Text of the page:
Shri S.K. Mendiratta was the Legal Advisor for the Election Commission of India. The 79-year-old had been with the poll panel for 53 years, having served under all chief election commissioners except the first. While Mendiratta retired in 1997, he was retained by the EC on contractual basis for another two decades because of his vast knowledge in electoral law. Advisor to the EC on almost all matters of legal importance, he has been part of almost all of its biggest decisions. Mendiratta’s association with the Election Commission ended in 2018.
A spotlight is on Election Commission ( EC) of India which has sent a clear signal to the political parties and leaders that objectionable remarks of any sort in election speeches or meetings won't be tolerated. EC imposed a 72 hour ban on Congress leader Navjot Singh Sidhu from campaigning for making communal remarks. The Commission has served a notice to controversial BJP candidate Sadhvi Pragya Thakur for controversial remarks. Uttar Pradesh Chief Minister Yogi Adityanath, BSP supremo Mayawati, BJP leader Maneka Gandhi and SP leader Azam Khan too have been taken to task by the EC which is responsible for holding Lok Sabha and assembly elections in a free and fair manner.
Upset by the election speeches from political leaders across the party lines, National Alliance for Women's reservation bill, a group of women NGOs recently sent a letter to the Commission demanding action against erring politicians for using unparliamentary language and destroying the democratic principles of the Indian Constitution.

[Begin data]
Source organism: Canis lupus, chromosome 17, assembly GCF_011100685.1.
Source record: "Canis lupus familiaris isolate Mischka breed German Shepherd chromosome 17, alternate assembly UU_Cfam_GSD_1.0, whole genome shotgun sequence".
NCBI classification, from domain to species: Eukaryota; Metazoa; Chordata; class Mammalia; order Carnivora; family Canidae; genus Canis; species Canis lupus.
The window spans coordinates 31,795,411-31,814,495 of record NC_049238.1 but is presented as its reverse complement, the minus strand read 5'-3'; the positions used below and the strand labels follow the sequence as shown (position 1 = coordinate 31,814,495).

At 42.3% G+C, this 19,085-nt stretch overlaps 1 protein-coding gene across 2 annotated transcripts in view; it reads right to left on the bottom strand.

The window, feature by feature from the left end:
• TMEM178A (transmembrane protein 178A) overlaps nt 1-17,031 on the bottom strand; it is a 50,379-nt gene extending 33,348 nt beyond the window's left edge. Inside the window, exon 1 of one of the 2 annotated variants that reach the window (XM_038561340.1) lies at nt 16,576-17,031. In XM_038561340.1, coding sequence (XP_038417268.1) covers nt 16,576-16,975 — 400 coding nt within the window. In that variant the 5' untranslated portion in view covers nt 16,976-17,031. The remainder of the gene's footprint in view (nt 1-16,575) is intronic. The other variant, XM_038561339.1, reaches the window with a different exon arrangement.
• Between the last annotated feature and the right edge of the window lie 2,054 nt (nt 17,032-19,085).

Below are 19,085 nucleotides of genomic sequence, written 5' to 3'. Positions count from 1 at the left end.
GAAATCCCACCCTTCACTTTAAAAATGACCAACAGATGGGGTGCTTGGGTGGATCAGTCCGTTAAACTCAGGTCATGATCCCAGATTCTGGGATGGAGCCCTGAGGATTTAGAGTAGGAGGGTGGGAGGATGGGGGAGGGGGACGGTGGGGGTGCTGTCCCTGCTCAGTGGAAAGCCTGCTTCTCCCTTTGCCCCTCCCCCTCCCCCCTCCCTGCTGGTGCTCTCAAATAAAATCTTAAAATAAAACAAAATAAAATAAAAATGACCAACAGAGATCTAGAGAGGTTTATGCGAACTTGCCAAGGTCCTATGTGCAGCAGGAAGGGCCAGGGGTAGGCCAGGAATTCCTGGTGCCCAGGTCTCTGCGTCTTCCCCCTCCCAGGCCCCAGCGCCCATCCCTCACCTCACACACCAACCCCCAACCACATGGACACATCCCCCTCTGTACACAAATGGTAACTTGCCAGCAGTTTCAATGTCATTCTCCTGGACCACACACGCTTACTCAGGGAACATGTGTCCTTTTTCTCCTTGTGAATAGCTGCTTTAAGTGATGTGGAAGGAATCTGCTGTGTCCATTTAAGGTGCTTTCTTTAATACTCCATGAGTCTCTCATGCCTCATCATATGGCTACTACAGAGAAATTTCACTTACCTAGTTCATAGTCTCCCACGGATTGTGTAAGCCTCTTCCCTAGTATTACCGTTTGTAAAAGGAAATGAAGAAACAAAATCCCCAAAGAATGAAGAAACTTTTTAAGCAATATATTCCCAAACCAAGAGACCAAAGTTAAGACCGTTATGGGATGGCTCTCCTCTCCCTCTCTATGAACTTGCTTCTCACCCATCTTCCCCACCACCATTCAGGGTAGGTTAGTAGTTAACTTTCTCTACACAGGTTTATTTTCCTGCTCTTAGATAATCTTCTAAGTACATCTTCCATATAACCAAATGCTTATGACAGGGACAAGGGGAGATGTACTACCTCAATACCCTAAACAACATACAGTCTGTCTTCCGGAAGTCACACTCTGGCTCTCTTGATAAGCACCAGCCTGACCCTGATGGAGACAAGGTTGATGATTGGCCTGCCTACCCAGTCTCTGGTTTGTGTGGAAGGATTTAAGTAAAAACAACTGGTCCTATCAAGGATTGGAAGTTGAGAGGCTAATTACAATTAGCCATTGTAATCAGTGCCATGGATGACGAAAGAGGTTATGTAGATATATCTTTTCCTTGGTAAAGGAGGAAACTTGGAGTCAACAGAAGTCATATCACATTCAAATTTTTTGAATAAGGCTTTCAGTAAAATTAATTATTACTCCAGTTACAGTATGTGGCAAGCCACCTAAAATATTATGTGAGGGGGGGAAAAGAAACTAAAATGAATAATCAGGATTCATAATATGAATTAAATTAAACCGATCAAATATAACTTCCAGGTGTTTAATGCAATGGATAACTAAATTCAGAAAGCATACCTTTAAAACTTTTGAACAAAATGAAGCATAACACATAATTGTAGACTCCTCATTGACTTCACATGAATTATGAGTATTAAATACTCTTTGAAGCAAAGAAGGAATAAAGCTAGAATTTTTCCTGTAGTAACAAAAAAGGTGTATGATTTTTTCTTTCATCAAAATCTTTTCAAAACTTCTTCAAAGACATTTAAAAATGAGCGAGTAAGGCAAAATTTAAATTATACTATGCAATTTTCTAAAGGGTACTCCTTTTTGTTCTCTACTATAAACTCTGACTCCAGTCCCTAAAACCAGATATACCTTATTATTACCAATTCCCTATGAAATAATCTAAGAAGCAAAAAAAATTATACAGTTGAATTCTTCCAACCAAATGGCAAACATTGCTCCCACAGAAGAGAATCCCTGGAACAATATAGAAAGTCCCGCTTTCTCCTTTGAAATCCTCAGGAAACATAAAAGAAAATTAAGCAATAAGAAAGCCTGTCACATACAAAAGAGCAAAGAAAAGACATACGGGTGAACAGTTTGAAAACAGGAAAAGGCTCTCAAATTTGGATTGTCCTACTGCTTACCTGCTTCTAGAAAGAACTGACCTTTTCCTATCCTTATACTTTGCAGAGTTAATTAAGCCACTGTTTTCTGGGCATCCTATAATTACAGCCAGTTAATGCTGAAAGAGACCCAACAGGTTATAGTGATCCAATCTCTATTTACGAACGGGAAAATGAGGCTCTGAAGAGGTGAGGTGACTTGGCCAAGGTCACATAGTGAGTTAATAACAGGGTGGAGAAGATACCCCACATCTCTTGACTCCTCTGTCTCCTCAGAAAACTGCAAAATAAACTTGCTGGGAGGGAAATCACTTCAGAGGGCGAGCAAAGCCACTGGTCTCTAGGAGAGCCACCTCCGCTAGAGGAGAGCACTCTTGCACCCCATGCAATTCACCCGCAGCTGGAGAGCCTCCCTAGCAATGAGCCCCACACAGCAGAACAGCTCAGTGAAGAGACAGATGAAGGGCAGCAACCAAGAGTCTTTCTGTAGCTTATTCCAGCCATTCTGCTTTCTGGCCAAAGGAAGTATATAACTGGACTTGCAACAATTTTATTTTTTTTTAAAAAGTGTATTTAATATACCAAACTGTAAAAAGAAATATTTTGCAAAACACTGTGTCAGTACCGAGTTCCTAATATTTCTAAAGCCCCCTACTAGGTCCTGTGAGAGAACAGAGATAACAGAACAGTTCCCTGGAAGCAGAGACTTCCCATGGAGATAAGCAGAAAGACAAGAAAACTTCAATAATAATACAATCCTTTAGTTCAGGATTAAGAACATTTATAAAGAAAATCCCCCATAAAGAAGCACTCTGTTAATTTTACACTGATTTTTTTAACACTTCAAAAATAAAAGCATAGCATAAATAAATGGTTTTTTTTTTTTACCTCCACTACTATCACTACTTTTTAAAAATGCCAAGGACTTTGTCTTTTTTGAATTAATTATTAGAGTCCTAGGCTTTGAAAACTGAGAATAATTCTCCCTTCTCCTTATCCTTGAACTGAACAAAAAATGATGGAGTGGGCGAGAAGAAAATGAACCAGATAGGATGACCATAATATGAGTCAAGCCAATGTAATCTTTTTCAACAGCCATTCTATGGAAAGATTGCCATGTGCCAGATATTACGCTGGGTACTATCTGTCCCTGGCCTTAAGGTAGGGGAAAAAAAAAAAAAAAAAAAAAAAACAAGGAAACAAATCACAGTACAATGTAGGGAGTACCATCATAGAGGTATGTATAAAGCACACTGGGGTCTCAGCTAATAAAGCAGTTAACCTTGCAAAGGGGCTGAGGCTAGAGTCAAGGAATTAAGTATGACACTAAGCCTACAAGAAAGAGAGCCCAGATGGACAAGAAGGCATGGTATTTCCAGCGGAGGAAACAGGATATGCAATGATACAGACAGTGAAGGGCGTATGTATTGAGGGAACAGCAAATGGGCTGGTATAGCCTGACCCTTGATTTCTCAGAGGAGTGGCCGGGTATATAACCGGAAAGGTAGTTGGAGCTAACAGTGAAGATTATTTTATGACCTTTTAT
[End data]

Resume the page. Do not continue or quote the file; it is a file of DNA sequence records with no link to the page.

Anju Grover for Indian Currents spoke to Election Commission’s former legal counsel S K Mendiratta to know the EC's challenges role in the current scenario.
IC: The EC has imposed a 72 hour campaigning ban on UP CM Yogi Adityanath, BSP Leader Mayawati, SP leader Azam Khan and Congress Minister Navjot Singh Sidhu for making controversial remarks. Do you think that this will be effective?
Mendiratta: In 2014, the Election Commission had ordered a crackdown on hate speeches and directed the UP Chief Secretary to initiate criminal proceedings against BJP leader Amit Shah for inflammatory speeches and Azam Khan for communal utterances. The commission later lifted the ban partly because Shah had lodged an appeal in which he vowed not to use “abusive or derogatory language” and that it would monitor his campaigning using video tracking. Under Article 324 of the Constitution, the EC has vast powers to take action to ensure a free and fair election. Azam Khan did not give any undertaking and remained barred from campaigning in 2014 elections.
The short duration ban on campaigning won’t be effective. UP CM Adityanath, who was banned from campaigning for short duration period for violating the model code of conduct, did not mend his ways. The EC gave him another notice. Cases of violations of model code of conduct are going to be there.
The Election Commission has vast responsibility but limited powers. For example, it cannot take punitive action against any political party or political leader in case of violation of model code of conduct. Under the EC provisions, it can impose restriction on campaigning for a limited period. The EC cannot disqualify a person or deny election symbol to a political party in case of violation of model code of conduct.
IC: What are your comments on the language being used by leaders of political parties in campaigning to woo the voters?